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-   -   Picking up the back feet. (http://www.horseforum.com/horse-training/picking-up-back-feet-85395/)

Southern 05-01-2011 01:49 AM

Picking up the back feet.
 
My mare is touchy with her back feet, and whenever I try to pick them up, she cow kicks, so I have to stand back. For her front feet, I used a leather strap to hold them up the first few times, but the back work differently. I don't think I would be able to get the strap around her back foot, let alone get it off if it tightens. I was thinking just double up the strap, so I could let go of one end if I need to, she isn't like my last gelding, who would literally fall on top of you if you tried to hold his feet up, but its getting past her cow kicks when you have her foot in your hand. I will try to get a video of it tomorrow. But do you guys know any good tips when working with the back feet? I can brush me feet, and scratch them too, but getting a rope around them, or even when I touch them with a crop or a piece of leather (I was trying to get her used to things around her feet) she jumps around and kicks at it. This is something I am working to get her out of, and it is not a health issue. It is just her being her usual self :roll: And it doesn't help that I have an uber - jealous mare next to her, within kicking range, but I manage with old Top. So, any advice on back feet would be really helpful. Thanks every one!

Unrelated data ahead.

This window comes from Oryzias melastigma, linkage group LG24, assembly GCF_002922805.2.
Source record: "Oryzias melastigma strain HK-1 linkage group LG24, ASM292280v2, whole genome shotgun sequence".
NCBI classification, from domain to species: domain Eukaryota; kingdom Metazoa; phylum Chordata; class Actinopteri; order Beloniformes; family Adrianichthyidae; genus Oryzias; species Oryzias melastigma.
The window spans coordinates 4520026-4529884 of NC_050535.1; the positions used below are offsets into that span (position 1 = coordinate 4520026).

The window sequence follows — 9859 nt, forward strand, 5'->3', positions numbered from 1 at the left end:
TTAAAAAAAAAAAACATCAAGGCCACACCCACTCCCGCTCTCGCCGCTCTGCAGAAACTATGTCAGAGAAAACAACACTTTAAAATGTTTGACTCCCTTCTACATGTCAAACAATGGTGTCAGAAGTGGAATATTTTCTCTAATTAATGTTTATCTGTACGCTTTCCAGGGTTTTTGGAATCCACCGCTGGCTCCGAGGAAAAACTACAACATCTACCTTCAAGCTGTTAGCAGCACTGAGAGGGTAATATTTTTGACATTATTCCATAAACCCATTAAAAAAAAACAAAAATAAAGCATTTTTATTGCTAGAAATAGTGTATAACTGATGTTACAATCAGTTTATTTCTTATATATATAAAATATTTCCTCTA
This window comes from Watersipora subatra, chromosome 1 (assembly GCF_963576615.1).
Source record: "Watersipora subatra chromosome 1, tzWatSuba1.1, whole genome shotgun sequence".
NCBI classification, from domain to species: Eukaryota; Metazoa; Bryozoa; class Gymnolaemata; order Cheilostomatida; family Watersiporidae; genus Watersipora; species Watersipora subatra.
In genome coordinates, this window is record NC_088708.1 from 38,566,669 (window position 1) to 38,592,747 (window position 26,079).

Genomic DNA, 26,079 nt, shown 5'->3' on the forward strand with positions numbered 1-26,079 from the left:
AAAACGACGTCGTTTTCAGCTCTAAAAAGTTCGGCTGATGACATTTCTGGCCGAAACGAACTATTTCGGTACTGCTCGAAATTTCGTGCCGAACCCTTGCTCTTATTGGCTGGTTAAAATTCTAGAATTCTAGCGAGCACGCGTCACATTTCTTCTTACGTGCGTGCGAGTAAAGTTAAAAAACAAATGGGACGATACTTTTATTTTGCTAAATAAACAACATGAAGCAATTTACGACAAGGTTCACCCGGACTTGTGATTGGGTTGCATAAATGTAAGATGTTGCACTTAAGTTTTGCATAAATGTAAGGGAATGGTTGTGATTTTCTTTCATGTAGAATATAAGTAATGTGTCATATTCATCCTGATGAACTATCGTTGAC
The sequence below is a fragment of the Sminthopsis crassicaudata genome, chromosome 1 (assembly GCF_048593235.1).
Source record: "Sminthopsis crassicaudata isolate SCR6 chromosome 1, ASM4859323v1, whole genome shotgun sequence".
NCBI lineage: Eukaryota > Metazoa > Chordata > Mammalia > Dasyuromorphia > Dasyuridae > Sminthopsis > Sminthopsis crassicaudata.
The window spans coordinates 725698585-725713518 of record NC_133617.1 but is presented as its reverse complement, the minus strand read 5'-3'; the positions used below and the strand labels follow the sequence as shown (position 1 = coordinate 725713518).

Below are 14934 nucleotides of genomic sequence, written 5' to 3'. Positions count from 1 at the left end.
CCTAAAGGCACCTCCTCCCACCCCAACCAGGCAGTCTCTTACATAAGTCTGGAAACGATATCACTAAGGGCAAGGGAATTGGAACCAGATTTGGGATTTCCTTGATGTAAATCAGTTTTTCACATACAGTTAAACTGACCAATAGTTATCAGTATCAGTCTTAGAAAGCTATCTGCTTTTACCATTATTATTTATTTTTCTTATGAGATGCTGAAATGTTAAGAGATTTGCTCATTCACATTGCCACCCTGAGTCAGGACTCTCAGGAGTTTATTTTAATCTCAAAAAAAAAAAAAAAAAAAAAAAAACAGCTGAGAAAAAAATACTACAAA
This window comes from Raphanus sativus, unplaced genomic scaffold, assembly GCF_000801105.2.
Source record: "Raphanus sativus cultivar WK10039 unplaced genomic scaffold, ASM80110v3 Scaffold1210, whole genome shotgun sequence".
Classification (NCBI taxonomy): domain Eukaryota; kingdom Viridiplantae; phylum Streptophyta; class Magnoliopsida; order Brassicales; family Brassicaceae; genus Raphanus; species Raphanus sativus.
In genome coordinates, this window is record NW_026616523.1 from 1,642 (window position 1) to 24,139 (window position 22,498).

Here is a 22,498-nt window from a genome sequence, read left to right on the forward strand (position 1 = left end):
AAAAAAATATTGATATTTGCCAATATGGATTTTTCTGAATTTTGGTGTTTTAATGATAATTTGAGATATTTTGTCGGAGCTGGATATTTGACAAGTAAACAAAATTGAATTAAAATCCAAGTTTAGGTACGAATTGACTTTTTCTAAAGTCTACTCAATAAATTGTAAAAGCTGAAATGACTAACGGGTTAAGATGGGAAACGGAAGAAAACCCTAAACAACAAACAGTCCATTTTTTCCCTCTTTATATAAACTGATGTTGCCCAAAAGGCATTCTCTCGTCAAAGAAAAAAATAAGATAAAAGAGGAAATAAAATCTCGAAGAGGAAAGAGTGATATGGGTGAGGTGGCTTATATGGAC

Plains Drifter 05-01-2011 02:33 AM

I use my lead rope that is attached to the halter. I can toss in between the back legs and use my foot to get around the leg. I hold about 18 in away from the halter and the end of the lead rope. I move the rope up and down the leg until the horse stands still. Then use the lead rope to pick up the foot. I keep doing this until they no longer care. By keeping my hand about 18-20 inches under the halter if the horse tries moving I can keep them facing me and out of danger of the hind leg.

I also use the end of my lunging whip and swing it and wrap it around their back legs.

Then I use a lariat attached to the saddle that flaps around the back legs when lunging.

By doing all of this, I don't worry about my horses kicking. They are use to me picking up their feet and having things wrapped around their back legs.

AlexS 05-01-2011 02:50 AM

Let her kick, keep a hold. It might take all the strength you have, but if she learns by kicking you let go - then lesson learned.

Position yourself so you are safe, and just hang on til he stops fighting.


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